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6.14 A Simple Overview of Smalltalk Syntax

Smalltalk's power comes from its treatment of objects. In this document, we've mostly avoided the issue of syntax by using strictly parenthesized expressions as needed. When this leads to code which is hard to read due to the density of parentheses, a knowledge of Smalltalk's syntax can let you simplify expressions. In general, if it was hard for you to tell how an expression would parse, it will be hard for the next person, too.

The following presentation presents the grammar a couple of related elements at a time. We use an EBNF style of grammar. The form:

        [ ...  ]

means that “...” can occur zero or one times.

        [ ...  ]*

means zero or more;

        [ ...  ]+

means one or more.

        ...  | ...  [ | ...  ]*

means that one of the variants must be chosen. Characters in double quotes refer to the literal characters. Most elements may be separated by white space; where this is not legal, the elements are presented without white space between them.

methods: “!” id [“class”] “methodsFor:” string “!” [method “!”] “!”
Methods are introduced by first naming a class (the id element), specifying “class” if you're adding class methods instead of instance methods, and sending a string argument to the methodsFor: message. Each method is terminated with an “!”; two bangs in a row (with a space in the middle) signify the end of the new methods.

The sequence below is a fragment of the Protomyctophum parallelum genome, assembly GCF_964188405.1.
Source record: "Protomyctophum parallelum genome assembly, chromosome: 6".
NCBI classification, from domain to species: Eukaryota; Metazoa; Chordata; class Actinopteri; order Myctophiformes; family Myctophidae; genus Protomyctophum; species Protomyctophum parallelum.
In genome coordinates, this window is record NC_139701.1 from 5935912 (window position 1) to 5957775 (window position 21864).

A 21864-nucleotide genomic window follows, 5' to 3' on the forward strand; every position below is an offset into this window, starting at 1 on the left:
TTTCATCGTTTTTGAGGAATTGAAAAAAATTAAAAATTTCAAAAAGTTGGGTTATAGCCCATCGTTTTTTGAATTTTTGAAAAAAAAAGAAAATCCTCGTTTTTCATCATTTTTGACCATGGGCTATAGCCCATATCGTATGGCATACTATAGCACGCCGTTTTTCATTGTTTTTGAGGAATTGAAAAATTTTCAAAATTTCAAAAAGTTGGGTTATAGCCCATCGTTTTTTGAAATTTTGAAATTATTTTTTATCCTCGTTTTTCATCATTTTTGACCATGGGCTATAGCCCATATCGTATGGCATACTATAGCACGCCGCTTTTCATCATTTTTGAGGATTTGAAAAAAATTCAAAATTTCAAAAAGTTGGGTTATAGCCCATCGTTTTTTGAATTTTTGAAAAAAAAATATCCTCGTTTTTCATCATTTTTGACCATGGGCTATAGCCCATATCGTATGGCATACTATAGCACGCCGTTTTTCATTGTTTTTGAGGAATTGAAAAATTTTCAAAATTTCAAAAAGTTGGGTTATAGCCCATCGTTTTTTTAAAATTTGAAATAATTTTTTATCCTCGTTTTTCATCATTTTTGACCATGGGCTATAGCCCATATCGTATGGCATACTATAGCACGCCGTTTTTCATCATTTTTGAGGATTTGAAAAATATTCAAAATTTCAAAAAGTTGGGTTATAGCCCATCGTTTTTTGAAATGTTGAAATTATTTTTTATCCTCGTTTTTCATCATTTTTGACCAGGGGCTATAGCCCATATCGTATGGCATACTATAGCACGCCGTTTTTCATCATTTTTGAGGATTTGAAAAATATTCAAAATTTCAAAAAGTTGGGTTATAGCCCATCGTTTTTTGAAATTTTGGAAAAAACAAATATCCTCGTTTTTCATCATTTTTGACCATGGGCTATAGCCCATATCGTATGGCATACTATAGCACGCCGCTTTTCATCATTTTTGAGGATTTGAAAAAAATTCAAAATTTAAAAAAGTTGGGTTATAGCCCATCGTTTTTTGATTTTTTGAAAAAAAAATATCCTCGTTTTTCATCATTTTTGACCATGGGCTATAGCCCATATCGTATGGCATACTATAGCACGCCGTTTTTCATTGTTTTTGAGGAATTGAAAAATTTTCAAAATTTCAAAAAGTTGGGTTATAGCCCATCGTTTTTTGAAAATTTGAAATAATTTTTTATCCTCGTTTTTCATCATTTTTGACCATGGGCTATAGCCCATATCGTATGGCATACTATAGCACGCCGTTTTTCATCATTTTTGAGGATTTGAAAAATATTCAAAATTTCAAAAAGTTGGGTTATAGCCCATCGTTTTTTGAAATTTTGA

method: message [pragma] [temps] exprs
message: id | binsel id | [keysel id]+
pragma: “<” keymsg “>”
temps: “|” [id]* “|”
A method definition starts out with a kind of template. The message to be handled is specified with the message names spelled out and identifiers in the place of arguments. A special kind of definition is the pragma; it has not been covered in this tutorial and it provides a way to mark a method specially as well as the interface to the underlying Smalltalk virtual machine. temps is the declaration of local variables. Finally, exprs (covered soon) is the actual code for implementing the method.
unit: id | literal | block | arrayconstructor | “(” expr “)”
unaryexpr: unit [ id ]+
primary: unit | unaryexpr
These are the “building blocks” of Smalltalk expressions. A unit represents a single Smalltalk value, with the highest syntactic precedence. A unaryexpr is simply a unit which receives a number of unary messages. A unaryexpr has the next highest precedence. A primary is simply a convenient left-hand-side name for one of the above.
exprs: [expr “.”]* [[“^”] expr]
expr: [id “:=”]* expr2
expr2: primary | msgexpr [ “;” cascade ]*